Tony Jeary: Technology Tricks from Go Vision’s Founder

I’m excited to tell you that, in the next few months, I’ll be reaching out to business leaders I advise, picking their brains to bring powerful tools to you in this column that will help you get better results, faster.

This month I want to specifically talk about results and technology. Life is fast, and all of us experience what I call “time starvation.” By that I mean we feel starved for the time we need to get everything done. Fortunately, technology provides us with tools that can help us leverage our time more effectively by getting things done faster. Ten years ago, it would have been unfathomable that I would be able to conduct 90 percent of my written business via my smartphone, but, in fact, I do. As a result, I am able to get considerably more accomplished and to reach more people.

In this issue, I’m sharing some technology insight from my friend Chris Curtis. Chris is the founder and president of GoVision, which provides mobile, modular LED systems for everything from sporting events, concerts and festivals to corporate events and conventions.

Chris is a successful entrepreneur who leverages technology personally and has built multiple businesses around it, with an end result that his company makes millions. I’d say that’s one of the results most of us are looking to achieve, right?

Tony Jeary: Chris, what can you share with us about your background? GoVision is actually your second company in the portable display industry, correct?

Chris Curtis: Yes. My little bit of claim to fame is that I was the first person in the United States to put a Jumbotron on the side of a truck. We did that in 1991 and grew it into a company called ScreenWorks, which I was fortunate to build up and successfully sell. I started over with GoVision about 10 years ago. So yes, this is my second time; the name of my corporate general partner is HIGA, which stands for Here I Go Again.

TJ: Technology, of course, is at the heart of what you do. You use it to help build people’s messages, starting small and going really big.

CC: Absolutely. Our business is out in front. Our products are what you see in stadiums and events. Of course, with the whole world of technology changing, we’re seeing the proliferation of LED technology, like in Times Square and Las Vegas or the big screen in Dallas’ Cowboys Stadium. With our younger generation being so visual and raised in the video game age, there’s rarely an event that you go to where there’s not some kind of video display. We specialize in “daylight visible,” video that you see outdoors under bright light.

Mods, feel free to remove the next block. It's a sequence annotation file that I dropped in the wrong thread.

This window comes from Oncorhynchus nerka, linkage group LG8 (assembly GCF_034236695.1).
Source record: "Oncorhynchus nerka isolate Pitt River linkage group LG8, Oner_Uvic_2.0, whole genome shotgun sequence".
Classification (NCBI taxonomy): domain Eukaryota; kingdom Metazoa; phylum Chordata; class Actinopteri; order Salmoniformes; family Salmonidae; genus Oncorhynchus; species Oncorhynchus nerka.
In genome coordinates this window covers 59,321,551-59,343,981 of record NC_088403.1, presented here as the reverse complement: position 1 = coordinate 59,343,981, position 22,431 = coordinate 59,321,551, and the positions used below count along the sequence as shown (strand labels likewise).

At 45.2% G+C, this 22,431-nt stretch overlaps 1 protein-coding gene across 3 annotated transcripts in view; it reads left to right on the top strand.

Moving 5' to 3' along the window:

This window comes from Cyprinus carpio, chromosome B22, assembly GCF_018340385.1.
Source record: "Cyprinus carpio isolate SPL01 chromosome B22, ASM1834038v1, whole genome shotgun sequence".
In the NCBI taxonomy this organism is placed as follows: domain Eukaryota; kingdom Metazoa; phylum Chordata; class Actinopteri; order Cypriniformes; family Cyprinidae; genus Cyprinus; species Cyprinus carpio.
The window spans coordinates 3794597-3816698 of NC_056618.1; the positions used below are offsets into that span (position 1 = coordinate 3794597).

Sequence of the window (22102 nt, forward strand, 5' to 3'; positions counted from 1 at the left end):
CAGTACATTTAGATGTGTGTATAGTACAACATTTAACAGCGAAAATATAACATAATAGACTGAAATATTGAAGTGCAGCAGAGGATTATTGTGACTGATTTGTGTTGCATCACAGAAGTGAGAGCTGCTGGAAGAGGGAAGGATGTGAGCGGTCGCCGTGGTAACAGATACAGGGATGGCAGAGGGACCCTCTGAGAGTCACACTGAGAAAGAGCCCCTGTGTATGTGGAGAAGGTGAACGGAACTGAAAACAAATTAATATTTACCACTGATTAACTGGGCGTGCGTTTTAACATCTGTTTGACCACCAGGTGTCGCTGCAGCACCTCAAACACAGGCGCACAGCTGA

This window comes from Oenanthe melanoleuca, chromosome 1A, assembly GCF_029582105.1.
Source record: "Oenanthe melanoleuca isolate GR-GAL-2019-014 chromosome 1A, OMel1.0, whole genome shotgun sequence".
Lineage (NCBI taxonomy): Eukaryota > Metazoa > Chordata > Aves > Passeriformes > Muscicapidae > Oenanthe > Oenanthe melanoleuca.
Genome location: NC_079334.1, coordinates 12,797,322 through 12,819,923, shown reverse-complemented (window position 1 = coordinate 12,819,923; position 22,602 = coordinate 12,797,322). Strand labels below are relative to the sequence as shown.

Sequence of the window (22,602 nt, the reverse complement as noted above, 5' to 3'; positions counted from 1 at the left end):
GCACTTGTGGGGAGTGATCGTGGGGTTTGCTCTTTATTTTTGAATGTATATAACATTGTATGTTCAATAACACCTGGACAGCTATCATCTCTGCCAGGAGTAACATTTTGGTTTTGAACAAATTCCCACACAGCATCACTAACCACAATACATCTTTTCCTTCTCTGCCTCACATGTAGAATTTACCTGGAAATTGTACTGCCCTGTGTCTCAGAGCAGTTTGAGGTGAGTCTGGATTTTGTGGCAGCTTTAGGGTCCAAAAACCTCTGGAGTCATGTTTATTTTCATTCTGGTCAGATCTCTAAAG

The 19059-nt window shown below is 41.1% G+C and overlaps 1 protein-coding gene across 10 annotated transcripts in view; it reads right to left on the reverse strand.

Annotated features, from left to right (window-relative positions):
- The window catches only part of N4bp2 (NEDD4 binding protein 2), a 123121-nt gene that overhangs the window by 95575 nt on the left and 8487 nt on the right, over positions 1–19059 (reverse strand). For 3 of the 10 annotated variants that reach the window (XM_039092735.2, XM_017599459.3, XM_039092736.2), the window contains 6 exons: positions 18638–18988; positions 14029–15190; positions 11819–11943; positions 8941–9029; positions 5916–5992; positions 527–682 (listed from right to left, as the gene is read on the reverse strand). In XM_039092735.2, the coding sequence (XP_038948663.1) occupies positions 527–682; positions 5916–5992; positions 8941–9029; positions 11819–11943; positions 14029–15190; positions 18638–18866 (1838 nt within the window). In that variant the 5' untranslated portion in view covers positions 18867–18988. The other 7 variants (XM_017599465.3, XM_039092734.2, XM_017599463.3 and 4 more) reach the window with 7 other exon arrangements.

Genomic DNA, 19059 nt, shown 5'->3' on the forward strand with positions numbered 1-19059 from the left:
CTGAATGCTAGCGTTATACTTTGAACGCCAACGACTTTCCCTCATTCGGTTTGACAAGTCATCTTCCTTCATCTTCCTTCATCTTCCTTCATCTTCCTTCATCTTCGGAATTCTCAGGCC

Part of our challenge is to keep up with the ever-evolving nature of technology. Our clients look to us as experts in what’s new, what’s hot, what’s attention-getting; it’s extremely important for us to be on the cutting edge of the breakthroughs in our world.

TJ: How do you keep up to speed on changes in your industry and stay innovative?

CC: Our employees are the creative and technical types who are always looking and tinkering. They try to keep me up to speed. And because of the high-profile nature of our business, we are exposed to so much of what’s new.

Like most people who are running a smaller business or a growing business, I unfortunately don’t have as much time to think as I’d like. We have to react, and we stay busy. I’ve always been an observant person, and I pay a lot of attention to what’s going on around me, what I see at events and what I read about. I like to think about how I can apply those things to my business. Also, I like to decompress and I end up being a “shower thinker,” if you will. A common problem for business owners is what I call the middle-of-the-night thinking, which is when you wake up with an idea or a problem and you end up sitting down at your desk to think through the pros and cons, or strengths and weaknesses, of the idea until you have a direction.